12. 12. Calculation of infant exposure to drugs The infant dose (mg/kg) I. D infant (mg/kg/day)= C maternal (mg/L) x M/PAUC x V infant (L/kg/day) •Cmaternal= maternal plasma concentration • M/PAUC ratio = milk to plasma concentration ratio area under curve. •Vinfant= volume of milk ingested II. As a percentage of the maternal dose (mg/kg). The volume of milk ingested by infants is commonly estimated as 0.15 L/kg/day. An arbitrary cut-off of 10% has been selected as a guide to the safe use of drugs during lactation. Aboubakr Elnashar
  13. 13. WHO classification of drugs during breastfeeding (2002) 1. Compatible with breastfeeding 2. Compatible with breastfeeding {occasional mild side effects} Monitor infant for side effects 3. Avoid if possible. {significant side effects} Monitor infant for side-effects 4. Avoid if possible. {May inhibit lactation}. Monitor for amount of milk 5. Contraindicated {dangerous side effects} Aboubakr Elnashar
  14. 14. WHO Classification DRUGS during BREASTFEEDING (2002) 1. Compatible with breastfeeding There are no known or theoretical contraindications for their use, and it is considered safe for the mother to take the drug and continue to breastfeed. Aboubakr Elnashar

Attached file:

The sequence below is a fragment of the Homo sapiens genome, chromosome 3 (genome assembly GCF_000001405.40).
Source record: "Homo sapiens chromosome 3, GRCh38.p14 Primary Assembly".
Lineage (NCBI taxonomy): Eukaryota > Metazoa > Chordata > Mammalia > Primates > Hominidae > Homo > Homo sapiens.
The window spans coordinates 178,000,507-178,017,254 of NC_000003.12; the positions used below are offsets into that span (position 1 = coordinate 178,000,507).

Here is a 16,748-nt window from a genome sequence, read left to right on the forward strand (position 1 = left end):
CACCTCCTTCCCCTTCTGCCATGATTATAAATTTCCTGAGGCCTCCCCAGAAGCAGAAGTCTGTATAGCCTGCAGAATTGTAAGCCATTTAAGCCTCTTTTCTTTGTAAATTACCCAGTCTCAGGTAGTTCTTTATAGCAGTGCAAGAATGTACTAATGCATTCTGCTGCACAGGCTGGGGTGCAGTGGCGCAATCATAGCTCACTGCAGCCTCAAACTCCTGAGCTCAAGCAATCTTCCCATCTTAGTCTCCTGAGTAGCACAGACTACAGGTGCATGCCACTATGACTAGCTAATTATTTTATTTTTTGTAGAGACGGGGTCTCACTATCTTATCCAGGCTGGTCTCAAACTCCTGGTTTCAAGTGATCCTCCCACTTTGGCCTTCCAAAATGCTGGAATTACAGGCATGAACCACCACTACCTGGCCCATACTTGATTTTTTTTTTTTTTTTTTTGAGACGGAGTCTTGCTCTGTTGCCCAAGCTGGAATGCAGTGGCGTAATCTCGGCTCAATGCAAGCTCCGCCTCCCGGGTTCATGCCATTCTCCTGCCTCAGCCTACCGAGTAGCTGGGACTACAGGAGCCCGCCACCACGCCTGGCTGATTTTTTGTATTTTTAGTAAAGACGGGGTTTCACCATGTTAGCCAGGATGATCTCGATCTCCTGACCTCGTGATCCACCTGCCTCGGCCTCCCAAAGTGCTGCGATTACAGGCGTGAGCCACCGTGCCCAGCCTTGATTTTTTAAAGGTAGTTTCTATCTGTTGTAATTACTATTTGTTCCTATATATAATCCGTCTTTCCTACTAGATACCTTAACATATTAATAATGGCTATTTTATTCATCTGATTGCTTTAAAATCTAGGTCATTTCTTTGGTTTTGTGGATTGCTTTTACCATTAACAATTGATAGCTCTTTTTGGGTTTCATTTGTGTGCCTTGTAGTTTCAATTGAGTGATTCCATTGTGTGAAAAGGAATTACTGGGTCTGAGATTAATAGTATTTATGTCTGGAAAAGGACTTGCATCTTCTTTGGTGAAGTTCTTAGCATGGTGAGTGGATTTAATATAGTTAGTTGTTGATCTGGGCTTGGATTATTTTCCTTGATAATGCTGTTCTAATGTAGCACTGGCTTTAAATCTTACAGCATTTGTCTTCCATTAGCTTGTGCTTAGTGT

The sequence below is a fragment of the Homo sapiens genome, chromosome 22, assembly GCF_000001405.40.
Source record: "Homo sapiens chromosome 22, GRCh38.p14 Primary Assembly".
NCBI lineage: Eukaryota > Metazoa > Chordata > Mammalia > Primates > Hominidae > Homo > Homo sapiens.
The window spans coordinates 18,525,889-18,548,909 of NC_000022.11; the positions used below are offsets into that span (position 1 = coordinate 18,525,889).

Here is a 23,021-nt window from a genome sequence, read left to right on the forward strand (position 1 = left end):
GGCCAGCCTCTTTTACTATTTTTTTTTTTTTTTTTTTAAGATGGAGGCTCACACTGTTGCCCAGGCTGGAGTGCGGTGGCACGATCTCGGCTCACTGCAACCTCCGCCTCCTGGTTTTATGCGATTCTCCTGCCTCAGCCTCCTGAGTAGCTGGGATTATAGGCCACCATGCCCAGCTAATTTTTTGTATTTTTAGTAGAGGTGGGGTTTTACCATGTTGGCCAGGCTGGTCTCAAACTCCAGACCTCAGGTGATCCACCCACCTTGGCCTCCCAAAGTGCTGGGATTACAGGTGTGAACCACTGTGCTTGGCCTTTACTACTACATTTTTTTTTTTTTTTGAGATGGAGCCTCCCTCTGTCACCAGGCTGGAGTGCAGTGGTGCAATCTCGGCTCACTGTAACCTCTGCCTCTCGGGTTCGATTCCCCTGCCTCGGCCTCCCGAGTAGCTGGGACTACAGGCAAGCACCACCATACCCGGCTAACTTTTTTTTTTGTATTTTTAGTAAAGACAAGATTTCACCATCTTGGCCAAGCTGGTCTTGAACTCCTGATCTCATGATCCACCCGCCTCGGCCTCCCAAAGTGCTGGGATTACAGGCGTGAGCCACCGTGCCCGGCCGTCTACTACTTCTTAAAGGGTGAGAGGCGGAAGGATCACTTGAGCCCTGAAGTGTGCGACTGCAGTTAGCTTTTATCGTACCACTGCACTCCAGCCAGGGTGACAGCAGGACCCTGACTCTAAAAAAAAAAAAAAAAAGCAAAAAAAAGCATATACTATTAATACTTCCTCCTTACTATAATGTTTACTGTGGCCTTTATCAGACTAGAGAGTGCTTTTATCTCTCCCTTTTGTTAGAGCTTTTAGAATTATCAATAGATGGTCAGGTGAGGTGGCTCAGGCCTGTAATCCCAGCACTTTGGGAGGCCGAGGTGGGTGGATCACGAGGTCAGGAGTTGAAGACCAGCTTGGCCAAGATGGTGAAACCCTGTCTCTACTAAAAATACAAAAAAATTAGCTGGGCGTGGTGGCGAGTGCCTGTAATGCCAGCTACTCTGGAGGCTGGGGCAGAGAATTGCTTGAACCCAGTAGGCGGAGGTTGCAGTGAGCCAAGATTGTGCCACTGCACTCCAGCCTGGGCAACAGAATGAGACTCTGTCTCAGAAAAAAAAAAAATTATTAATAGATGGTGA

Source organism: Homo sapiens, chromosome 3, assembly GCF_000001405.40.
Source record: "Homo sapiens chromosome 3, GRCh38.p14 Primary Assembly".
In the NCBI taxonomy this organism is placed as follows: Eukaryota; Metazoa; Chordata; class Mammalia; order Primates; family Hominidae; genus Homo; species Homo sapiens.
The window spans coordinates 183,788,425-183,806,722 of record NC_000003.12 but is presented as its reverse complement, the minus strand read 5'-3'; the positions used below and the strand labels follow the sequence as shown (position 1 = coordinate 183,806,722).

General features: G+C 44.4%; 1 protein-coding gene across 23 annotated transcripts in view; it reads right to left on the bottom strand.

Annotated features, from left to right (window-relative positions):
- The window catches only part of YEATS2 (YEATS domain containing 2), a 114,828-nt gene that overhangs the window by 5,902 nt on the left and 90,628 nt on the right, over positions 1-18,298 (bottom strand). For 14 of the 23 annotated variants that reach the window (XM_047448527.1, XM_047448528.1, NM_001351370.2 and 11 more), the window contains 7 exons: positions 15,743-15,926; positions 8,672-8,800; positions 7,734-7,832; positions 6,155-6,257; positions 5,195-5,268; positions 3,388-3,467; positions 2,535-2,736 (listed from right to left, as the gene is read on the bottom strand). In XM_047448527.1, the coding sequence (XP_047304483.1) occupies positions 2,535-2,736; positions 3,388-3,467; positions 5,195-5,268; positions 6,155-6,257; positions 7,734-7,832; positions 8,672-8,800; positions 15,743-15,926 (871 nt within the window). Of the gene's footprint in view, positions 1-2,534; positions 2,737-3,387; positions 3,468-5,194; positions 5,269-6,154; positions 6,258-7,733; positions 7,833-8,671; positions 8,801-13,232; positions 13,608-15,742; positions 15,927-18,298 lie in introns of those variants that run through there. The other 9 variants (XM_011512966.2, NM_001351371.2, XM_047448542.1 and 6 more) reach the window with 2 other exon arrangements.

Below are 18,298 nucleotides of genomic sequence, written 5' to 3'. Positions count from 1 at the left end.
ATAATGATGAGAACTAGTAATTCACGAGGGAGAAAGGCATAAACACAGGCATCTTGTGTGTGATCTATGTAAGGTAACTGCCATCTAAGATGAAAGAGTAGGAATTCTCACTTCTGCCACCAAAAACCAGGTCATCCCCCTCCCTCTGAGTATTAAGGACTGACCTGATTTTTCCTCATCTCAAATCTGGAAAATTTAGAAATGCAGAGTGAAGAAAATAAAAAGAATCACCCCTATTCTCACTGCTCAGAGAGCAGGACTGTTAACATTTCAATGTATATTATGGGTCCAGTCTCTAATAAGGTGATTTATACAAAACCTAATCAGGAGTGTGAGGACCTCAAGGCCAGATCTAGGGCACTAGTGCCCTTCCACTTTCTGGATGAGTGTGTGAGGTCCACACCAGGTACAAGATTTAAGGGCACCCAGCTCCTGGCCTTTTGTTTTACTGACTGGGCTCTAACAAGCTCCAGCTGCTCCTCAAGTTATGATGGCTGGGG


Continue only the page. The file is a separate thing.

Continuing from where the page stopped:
15. 15. 2. Compatible with breastfeeding {Occasional mild side-effects} Monitor infant for side-effects •If side-effects: stop the drug, and find an alternative. If the mother cannot stop the drug, she may need to stop breastfeeding and feed her baby artificially until her treatment is completed. Aboubakr Elnashar
  16. 16. 3. Avoid if possible {significant side effects} Monitor infant for side-effect Aboubakr Elnashar
  17. 17. Psychotropic drugs, anti-anxiety, antidepressant, and antipsychotic , when given to nursing mothers for long periods could alter short-term and long-term central nervous system function. Aboubakr Elnashar
  18. 18. 4. Avoid if possible {May inhibit lactation} However, if a mother has to take one of these drugs for a short period, she does not need to give artificial milk to her baby. She can off set the possible decrease in milk production by encouraging her baby to suckle more frequently. Estrogen COC Ergometrin Thiazides Aboubakr Elnashar
  19. 19. 5. Contraindicated {Dangerous side-effects}. If they are essential: stop breast feeding until treatment is completed. If treatment is prolonged, she may need to stop breastfeeding altogether. There are very few drugs in this category apart from anticancer drugs and radioactive substances. Aboubakr Elnashar